James 1:1 (NCV): “From James, a servant of God and of the Lord Jesus Christ. To all of God’s people who are scattered everywhere in the world: Greetings.”
2 Cor. 2:14 (ESV): “But thanks be to God, who in Christ always leads us in triumphal procession, and through us spreads the fragrance of the knowledge of him everywhere.” (cf. Matt. 28:19-20; Acts 1:8)
Col. 1:28 (NLT): So we tell others about Christ, warning everyone and teaching everyone with all the wisdom God has given us. We want to present them to God, perfect in their relationship to Christ.
LIVING OUT OUR FAITH
You say you are saved?
Wonderful! Praise God!
What have you done about it?
When we read the Epistle of James, we start with an amazing proclamation in the very first verse, a proclamation so stark we’re compelled to stop right there and meditate on its significance.
James proclaims himself to be the “servant,” or, depending on your translation, the “bond-servant” or “slave,” of Jesus Christ. James is the half-brother of Jesus, a sibling whom Scripture relates not only disbelieved in the Lordship of Jesus but also mocked Him during His public ministry.
Last time, we discussed the significance of James’ coming to faith. This conversion was sparked no doubt by the meeting mentioned in 1 Corinthians 15:7, when Jesus “appeared” before James. This was after Jesus was crucified, pronounced dead, buried, and then rose from the dead.
This time, we want to focus on the second part of James 1:1 — what James did after Jesus as Lord intervened in his life.
As we look at James, we need to keep this question in mind: So what? What are we doing after the Lord’s intervention in our lives?
PAYING WITH HIS LIFE
WE’RE TOLD FROM the Bible and other writings that James rose to become the leader of the Jewish believers living in Jerusalem and later suffered a horrific martyrs’ death for his faith.
We read in Acts 15 that it was James who lent the authority of his family ties with Jesus to recognize that God in His mercy had extended salvation through Jesus Christ to the Gentiles.
The apostles Paul and Barnabas had recounted their evangelism to the Gentiles before the Jewish believers meeting in Jerusalem. The council was debating whether Gentiles needed to become Jews before they could be saved or whether they could pass directly from being heathens to salvation.
Luke records the meeting this way (ESV): “After they finished speaking, James replied, ‘Brothers, listen to me. … Therefore my judgment is that we should not trouble those of the Gentiles who turn to God.’” (Acts 15:13, 19)
That settled the matter for “the brothers, both the apostles and the elders” who then conveyed that message to their Gentile brothers. (v. 23)
FOLLOWING GOD’S PLAN
NOW THAT YOU received God’s Holy Spirit into your heart, what does God expect you to do with it?
We can see what James felt called to do. Here, he is writing a short letter filled with advice and directives on how a new believer should act. Yes, in the Jewish tradition, he focuses on the law and actions, but he ties them in to faith and conversion.
“You say you have faith?” he asks. “Well, show me your faith by your actions. Don’t just tell me about your good works. Show me.” (James 2:18 editor’s trans.)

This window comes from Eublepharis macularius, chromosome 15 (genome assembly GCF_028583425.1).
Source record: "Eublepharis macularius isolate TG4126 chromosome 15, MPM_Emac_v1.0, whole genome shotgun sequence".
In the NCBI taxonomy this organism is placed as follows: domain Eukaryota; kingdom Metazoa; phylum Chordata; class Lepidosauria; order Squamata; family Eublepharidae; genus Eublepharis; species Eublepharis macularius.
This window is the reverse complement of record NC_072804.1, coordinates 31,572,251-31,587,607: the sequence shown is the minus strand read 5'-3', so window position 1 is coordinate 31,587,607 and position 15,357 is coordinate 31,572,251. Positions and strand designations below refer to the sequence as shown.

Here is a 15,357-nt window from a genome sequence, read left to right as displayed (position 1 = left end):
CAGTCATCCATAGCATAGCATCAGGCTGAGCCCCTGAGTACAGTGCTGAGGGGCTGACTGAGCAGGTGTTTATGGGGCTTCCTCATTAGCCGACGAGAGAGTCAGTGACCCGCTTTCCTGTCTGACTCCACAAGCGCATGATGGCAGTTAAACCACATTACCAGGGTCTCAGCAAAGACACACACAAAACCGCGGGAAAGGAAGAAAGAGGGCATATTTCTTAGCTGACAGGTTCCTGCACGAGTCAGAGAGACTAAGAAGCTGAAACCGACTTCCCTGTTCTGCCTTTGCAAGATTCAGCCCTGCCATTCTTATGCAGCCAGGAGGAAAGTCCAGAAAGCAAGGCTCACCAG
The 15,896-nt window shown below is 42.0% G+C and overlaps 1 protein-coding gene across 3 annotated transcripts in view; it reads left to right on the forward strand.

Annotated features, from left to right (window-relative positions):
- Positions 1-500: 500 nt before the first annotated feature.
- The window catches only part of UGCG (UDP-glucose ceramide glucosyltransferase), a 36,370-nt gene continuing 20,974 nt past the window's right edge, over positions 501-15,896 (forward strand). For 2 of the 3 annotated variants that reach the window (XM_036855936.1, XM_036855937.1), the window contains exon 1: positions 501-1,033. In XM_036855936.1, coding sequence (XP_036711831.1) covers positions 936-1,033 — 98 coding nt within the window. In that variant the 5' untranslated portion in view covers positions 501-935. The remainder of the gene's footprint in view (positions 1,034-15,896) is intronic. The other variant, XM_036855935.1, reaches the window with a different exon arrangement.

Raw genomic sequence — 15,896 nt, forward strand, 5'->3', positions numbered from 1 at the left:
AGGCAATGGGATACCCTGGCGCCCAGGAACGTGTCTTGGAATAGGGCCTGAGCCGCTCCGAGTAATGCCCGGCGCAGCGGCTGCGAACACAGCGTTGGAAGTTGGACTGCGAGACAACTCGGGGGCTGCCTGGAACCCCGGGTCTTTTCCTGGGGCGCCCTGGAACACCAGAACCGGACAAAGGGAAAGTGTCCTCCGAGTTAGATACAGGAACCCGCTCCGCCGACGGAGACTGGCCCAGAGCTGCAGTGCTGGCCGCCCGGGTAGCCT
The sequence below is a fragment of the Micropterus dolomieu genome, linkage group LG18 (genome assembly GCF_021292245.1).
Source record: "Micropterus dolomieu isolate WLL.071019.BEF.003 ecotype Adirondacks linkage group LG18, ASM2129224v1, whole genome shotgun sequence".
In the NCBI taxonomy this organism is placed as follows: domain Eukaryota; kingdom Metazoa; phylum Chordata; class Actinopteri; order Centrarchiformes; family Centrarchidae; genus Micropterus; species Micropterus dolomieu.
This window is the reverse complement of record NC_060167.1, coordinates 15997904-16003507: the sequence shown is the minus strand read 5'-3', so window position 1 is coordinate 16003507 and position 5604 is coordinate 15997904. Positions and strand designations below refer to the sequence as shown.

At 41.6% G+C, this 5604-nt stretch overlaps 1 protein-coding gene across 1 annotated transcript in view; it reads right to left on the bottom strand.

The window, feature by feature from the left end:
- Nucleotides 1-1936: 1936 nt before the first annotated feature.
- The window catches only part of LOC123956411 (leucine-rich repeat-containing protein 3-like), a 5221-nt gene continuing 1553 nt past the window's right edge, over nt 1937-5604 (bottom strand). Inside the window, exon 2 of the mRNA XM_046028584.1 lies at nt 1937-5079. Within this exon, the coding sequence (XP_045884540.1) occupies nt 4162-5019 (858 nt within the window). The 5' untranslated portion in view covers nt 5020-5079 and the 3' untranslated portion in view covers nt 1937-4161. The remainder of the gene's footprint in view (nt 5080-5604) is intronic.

Whereas Paul’s letters focused on creed, James was concerned with conduct. Paul wrote about belief; James, about behavior; Paul was doctrine, James was deed. The two narrative styles complement one another.
Of the 108 verses in James, 54 contain a directive on conduct.
Commentators note parallels between his writings and the Lord’s Sermon on the Mount.
BECOMING FISHERS OF MEN
SO WE ARE TO BE mindful of the evangelizing function, referenced in the Great Commission, among other teaching.
Jesus said, “Follow Me, and I will make you fishers of men.” (Matt. 4:19 NKJV)
If you’re not sharing the Gospel, you’re not being obedient.
2 Cor. 9:13 (NCV): “It is a proof of your faith. Many people will praise God because you obey the Good News of Christ—the gospel you say you believe—and because you freely share with them and with all others.”
How do you share the Gospel?
LETTING OUR LIGHT SHINE BEFORE MEN
JESUS TELLS US in Matt. 5:16 (NIV) to let our “light shine before others” that they may see our good works, or our good deeds, “and glorify your Father in heaven.”
Isn’t this what James said by matching our deeds with our faith?
This means acting according to the commandments our Lord gave us: to love one other, to forgive, to serve, to show compassion, to respect, to honor, to refrain from coveting, greed, envy, jealousy, anger, hatred, violence.
Then, when we are given the opportunity, as Peter tells us in 1 Peter 3:15 (NLT), to explain our “hope as a believer,” we should “be ready to explain it.”
In his book, Talking With My Father, the late evangelical pastor and author Ray C. Stedman, says it this way:
[Lord] Keep us from being ineffective, ordinary Christians. Challenge us to be true followers of you, ready to fling our lives away for Jesus Christ, ready to be utterly careless of what happens to us in order that He may be glorified. We pray in His name. Amen
—Ray C. Stedman, Talking With My Father
THESE ARE THE questions each of us must answer:
- Do you know the risen Lord?
- Do you worship Him in the way you live your life?
- Are you ready to explain the hope and joy in your heart?
- Can you show how the Lord’s message of salvation is important for you and can be for your audience?
- Are you prepared to share the Gospel?
OUR HEAVENLY FATHER, we humbly ask You to guide us as we strive to honor You in our lives. Grow within us a softer heart, one more gracious, more compassionate; more giving; a heart that does not puff up but pours out, one that does not expect but serves; one that shows we are loved by the King. O LORD, our God, to You belong all the Praise, Honor, and Glory. In the name of Jesus, our Lord and Savior, we pray. AMEN